XML round trip with InDesign?

Subject: XML round trip with InDesign?
From: Geoff Hart <ghart -at- videotron -dot- ca>
To: TECHWR-L Writing <techwr-l -at- lists -dot- techwr-l -dot- com>, Lech Rzedzicki <xchaotic -at- gmail -dot- com>
Date: Thu, 28 May 2009 08:05:26 -0400

Lech Rzedzicki wondered: <<Has anyone been successful with defining a
workflow with InDesign where they import XML into it, changes are made
and they are later exported for other outputs? The very reason
InDesign is used, is that Print output is very design-heavy (and
actually quite beatiful), so quite a few bespoke layout changes are
made to text imported from XML, which ultimately makes it separate
from the single-sourced master and disconnects that version from our
other outputs (web, iPhone, Kindle etc).>>

I haven't done this particular type of round-tripping, but I've done
similar things with other software (e.g., for editing Web sites). The
key to success is to use carefully defined paragraph and character
styles for as much of the formatting as possible, and use the same
style names in both the authoring software used to create the source
files (e.g., Word) and the design software (e.g., InDesign).

InDesign also offers a feature in which you can automatically update
the InDesign layout to account for changes in the external source
files used to create that layout. I haven't explored this feature, but
for basic text editing, it probably works well.

<<What I would want to do at the least, is for any text changes that
are made in InDesign to be imported back to the master source...>>

That's backwards: ***always*** make the changes in the master source
files, then transfer the changes (either manually or automatically)
into the layout or output files. That's the only way to ensure that
all your versions will remain consistent, particularly in large and
complicated projects. If someone finds a problem that needs to be
fixed in InDesign, they must be taught to communicate that change to
the people responsible for creating and maintaining the source files.
Then someone (usually the editor) must take responsibility for
ensuring that the changes are made correctly. Layout changes can be
made in InDesign without affecting the source files, but you must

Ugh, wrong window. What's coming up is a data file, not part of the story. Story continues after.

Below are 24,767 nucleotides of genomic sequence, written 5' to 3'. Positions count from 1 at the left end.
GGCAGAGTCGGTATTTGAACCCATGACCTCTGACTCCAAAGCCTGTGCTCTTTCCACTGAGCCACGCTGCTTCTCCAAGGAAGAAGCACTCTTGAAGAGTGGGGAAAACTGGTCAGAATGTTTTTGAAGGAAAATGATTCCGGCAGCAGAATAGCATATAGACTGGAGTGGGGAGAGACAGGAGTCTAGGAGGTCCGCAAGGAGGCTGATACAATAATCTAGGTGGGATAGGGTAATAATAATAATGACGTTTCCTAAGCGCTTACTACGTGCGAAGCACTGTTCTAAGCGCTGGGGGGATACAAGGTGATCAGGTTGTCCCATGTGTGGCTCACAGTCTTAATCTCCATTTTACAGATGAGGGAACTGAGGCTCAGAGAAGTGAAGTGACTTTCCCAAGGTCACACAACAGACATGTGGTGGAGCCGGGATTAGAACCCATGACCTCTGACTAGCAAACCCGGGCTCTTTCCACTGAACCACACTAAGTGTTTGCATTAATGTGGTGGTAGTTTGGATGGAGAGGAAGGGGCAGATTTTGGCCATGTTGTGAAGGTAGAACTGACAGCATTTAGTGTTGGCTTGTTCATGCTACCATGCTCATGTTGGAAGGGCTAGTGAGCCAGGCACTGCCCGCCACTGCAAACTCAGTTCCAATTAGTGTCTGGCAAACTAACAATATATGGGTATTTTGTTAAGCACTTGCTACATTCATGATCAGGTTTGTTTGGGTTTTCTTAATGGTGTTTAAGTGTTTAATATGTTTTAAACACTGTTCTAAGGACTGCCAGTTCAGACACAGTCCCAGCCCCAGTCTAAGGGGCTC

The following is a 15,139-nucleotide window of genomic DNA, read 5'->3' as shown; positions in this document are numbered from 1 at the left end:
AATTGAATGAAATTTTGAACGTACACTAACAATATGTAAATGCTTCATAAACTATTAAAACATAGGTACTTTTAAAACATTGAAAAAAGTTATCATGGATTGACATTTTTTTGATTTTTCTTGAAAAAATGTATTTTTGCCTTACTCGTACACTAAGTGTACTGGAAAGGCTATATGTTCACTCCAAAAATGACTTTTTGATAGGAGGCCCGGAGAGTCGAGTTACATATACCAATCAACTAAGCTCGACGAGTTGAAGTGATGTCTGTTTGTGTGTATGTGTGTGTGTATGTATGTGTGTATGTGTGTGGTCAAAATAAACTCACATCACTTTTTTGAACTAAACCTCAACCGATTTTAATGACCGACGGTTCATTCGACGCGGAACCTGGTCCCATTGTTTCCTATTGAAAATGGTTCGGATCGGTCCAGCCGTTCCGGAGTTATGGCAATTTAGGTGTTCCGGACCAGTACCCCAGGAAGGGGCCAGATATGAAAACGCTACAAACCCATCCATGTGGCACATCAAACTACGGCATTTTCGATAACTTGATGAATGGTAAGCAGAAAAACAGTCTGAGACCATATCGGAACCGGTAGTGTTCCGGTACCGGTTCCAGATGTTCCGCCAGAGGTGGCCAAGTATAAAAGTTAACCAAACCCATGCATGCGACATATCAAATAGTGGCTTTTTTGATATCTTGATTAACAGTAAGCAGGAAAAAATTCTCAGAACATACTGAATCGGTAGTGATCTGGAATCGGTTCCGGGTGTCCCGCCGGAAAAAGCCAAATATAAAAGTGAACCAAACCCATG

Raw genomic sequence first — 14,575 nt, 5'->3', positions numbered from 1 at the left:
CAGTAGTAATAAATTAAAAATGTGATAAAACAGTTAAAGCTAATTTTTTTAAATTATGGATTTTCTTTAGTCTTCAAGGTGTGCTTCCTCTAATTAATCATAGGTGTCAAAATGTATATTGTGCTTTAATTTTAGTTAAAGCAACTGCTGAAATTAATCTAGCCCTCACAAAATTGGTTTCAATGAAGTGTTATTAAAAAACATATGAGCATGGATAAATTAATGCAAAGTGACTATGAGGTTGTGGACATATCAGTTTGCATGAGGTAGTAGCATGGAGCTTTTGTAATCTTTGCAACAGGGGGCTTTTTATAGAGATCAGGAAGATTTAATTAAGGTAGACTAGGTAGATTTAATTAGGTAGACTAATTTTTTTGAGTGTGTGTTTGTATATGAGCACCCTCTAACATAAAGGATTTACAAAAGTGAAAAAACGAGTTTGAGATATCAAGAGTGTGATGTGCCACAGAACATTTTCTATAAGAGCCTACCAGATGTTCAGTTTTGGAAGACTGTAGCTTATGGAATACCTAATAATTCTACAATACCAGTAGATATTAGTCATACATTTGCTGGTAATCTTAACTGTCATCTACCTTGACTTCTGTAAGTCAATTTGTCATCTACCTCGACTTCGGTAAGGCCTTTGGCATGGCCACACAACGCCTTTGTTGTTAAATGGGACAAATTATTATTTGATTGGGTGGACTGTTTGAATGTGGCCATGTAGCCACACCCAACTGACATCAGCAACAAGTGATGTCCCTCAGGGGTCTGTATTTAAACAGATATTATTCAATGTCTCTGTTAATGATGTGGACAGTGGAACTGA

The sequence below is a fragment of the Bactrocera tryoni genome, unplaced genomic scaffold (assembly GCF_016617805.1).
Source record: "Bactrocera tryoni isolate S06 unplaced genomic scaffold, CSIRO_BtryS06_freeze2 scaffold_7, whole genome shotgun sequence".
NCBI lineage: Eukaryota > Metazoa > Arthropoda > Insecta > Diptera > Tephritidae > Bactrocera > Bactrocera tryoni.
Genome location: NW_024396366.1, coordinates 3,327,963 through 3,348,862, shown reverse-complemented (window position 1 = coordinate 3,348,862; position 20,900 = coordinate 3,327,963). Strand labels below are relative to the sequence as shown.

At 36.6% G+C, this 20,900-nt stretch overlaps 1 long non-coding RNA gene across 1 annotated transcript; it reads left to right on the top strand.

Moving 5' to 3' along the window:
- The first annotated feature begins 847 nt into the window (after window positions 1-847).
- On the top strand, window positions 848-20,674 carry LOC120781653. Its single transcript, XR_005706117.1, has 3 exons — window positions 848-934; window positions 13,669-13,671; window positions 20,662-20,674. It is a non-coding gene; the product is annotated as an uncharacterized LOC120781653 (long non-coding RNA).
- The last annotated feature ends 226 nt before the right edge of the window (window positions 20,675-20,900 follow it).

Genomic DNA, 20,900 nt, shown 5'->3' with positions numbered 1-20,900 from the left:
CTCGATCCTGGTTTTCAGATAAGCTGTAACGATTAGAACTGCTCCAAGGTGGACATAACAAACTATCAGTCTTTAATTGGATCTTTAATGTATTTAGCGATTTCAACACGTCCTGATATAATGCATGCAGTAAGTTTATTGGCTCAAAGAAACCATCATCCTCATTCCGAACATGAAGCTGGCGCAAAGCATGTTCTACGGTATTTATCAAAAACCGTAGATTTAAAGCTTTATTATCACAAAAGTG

teach your colleagues the difference between a layout change and a
change in the content; content changes must always be made in the
source files.

<<I can not change the fact that people apply the changes in InDesign>>

Yes you can. <g> You just have to explain why this is a problem and
teach the people to avoid the problem. For example, many of these
changes can be made by understanding how to correctly use named styles
(e.g., defining line break parameters) and hyphenation (e.g., creating
a custom hyphenation dictonary) and layout controls (e.g., defining
the text box size). Sometimes you need a large and scary manager to
convince them that this is necessary. But it's worth the effort, and
in my experience, you can almost always succeed if you make this a
cooperative endeavor rather than simply dictating how people must work.

<<but what I can is perhpas make them to use an XML editor so that
they edit and re-import the master instead?>>

Although that's possible, it's unlikely, particularly if they're
graphic artists. All generalizations are odious because they do a
gross injustice to some members of a group, but in my 20 years of
experience, graphics people are interested only in learning new
graphics software, not in learning (to them) unrelated progams. In
their defence, modern graphics and layout software is sufficiently
complex that it can take up all one's mental resources to master, and
it's unfair to ask them to add to this burden by mastering software
they won't often use.

A solution that is more likely to succeed would be to investigate the
Adobe InCopy software, which automates the process of editing the
external source files and ensuring that the changes are reflected in
the final InDesign document.

Geoff Hart (www.geoff-hart.com)
ghart -at- videotron -dot- ca / geoffhart -at- mac -dot- com
Effective Onscreen Editing:


ComponentOne Doc-To-Help 2009 is your all-in-one authoring and publishing
solution. Author in Doc-To-Help's XML-based editor, Microsoft Word or
HTML and publish to the Web, Help systems or printed manuals.

Help & Manual 5: The complete help authoring tool for individual
authors and teams. Professional power, intuitive interface. Write
once, publish to 8 formats. Multi-user authoring and version control! http://www.helpandmanual.com/

You are currently subscribed to TECHWR-L as archive -at- web -dot- techwr-l -dot- com -dot-

To unsubscribe send a blank email to
techwr-l-unsubscribe -at- lists -dot- techwr-l -dot- com
or visit http://lists.techwr-l.com/mailman/options/techwr-l/archive%40web.techwr-l.com

To subscribe, send a blank email to techwr-l-join -at- lists -dot- techwr-l -dot- com

Send administrative questions to admin -at- techwr-l -dot- com -dot- Visit
http://www.techwr-l.com/ for more resources and info.

Please move off-topic discussions to the Chat list, at:

XML round trip with InDesign: From: Lech Rzedzicki

Previous by Author: Question about price quotes and time estimates?
Next by Author: Tech Writing for Social Networks (Twitter, Facebook, etc.)?
Previous by Thread: XML round trip with InDesign
Next by Thread: Re: XML round trip with InDesign

What this post helpful? Share it with friends and colleagues:

Sponsored Ads